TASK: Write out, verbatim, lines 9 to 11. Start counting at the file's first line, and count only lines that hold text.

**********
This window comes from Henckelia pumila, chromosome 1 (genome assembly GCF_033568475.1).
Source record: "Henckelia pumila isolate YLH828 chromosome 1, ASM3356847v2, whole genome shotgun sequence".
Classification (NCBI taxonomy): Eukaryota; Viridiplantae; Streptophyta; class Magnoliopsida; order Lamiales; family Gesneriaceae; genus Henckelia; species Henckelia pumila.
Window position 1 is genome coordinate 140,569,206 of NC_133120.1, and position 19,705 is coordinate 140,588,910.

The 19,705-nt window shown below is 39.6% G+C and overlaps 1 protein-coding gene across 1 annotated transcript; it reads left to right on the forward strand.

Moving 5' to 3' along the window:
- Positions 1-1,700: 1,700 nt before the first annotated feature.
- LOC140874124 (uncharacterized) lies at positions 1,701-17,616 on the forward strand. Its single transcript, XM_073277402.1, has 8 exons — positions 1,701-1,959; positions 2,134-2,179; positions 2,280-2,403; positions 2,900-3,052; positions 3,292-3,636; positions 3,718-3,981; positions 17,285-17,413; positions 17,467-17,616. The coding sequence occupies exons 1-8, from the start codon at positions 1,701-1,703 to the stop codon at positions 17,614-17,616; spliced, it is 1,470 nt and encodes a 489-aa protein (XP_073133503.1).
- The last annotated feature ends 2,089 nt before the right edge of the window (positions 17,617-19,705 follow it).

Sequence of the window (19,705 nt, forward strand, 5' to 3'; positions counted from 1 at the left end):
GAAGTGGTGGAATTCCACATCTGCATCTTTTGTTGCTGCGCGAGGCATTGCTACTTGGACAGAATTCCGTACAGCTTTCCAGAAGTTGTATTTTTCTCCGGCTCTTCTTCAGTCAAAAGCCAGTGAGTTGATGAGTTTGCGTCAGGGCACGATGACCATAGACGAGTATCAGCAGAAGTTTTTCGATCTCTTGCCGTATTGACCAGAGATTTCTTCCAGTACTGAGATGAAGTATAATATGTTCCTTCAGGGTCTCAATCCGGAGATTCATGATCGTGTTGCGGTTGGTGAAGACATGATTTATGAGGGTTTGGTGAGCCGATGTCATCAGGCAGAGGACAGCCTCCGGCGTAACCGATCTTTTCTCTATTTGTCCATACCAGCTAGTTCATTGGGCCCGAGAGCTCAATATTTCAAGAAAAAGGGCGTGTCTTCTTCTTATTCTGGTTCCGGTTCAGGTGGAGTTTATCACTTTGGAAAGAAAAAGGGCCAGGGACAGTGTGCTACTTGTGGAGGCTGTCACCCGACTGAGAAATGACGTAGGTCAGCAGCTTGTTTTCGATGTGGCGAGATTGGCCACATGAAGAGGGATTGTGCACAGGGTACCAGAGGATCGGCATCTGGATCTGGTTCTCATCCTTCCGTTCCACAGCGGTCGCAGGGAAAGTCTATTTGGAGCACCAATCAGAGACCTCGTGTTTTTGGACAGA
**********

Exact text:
- The last annotated feature ends 2,089 nt before the right edge of the window (positions 17,617-19,705 follow it).

Sequence of the window (19,705 nt, forward strand, 5' to 3'; positions counted from 1 at the left end):
GAAGTGGTGGAATTCCACATCTGCATCTTTTGTTGCTGCGCGAGGCATTGCTACTTGGACAGAATTCCGTACAGCTTTCCAGAAGTTGTATTTTTCTCCGGCTCTTCTTCAGTCAAAAGCCAGTGAGTTGATGAGTTTGCGTCAGGGCACGATGACCATAGACGAGTATCAGCAGAAGTTTTTCGATCTCTTGCCGTATTGACCAGAGATTTCTTCCAGTACTGAGATGAAGTATAATATGTTCCTTCAGGGTCTCAATCCGGAGATTCATGATCGTGTTGCGGTTGGTGAAGACATGATTTATGAGGGTTTGGTGAGCCGATGTCATCAGGCAGAGGACAGCCTCCGGCGTAACCGATCTTTTCTCTATTTGTCCATACCAGCTAGTTCATTGGGCCCGAGAGCTCAATATTTCAAGAAAAAGGGCGTGTCTTCTTCTTATTCTGGTTCCGGTTCAGGTGGAGTTTATCACTTTGGAAAGAAAAAGGGCCAGGGACAGTGTGCTACTTGTGGAGGCTGTCACCCGACTGAGAAATGACGTAGGTCAGCAGCTTGTTTTCGATGTGGCGAGATTGGCCACATGAAGAGGGATTGTGCACAGGGTACCAGAGGATCGGCATCTGGATCTGGTTCTCATCCTTCCGTTCCACAGCGGTCGCAGGGAAAGTCTATTTGGAGCACCAATCAGAGACCTCGTGTTTTTGGACAGA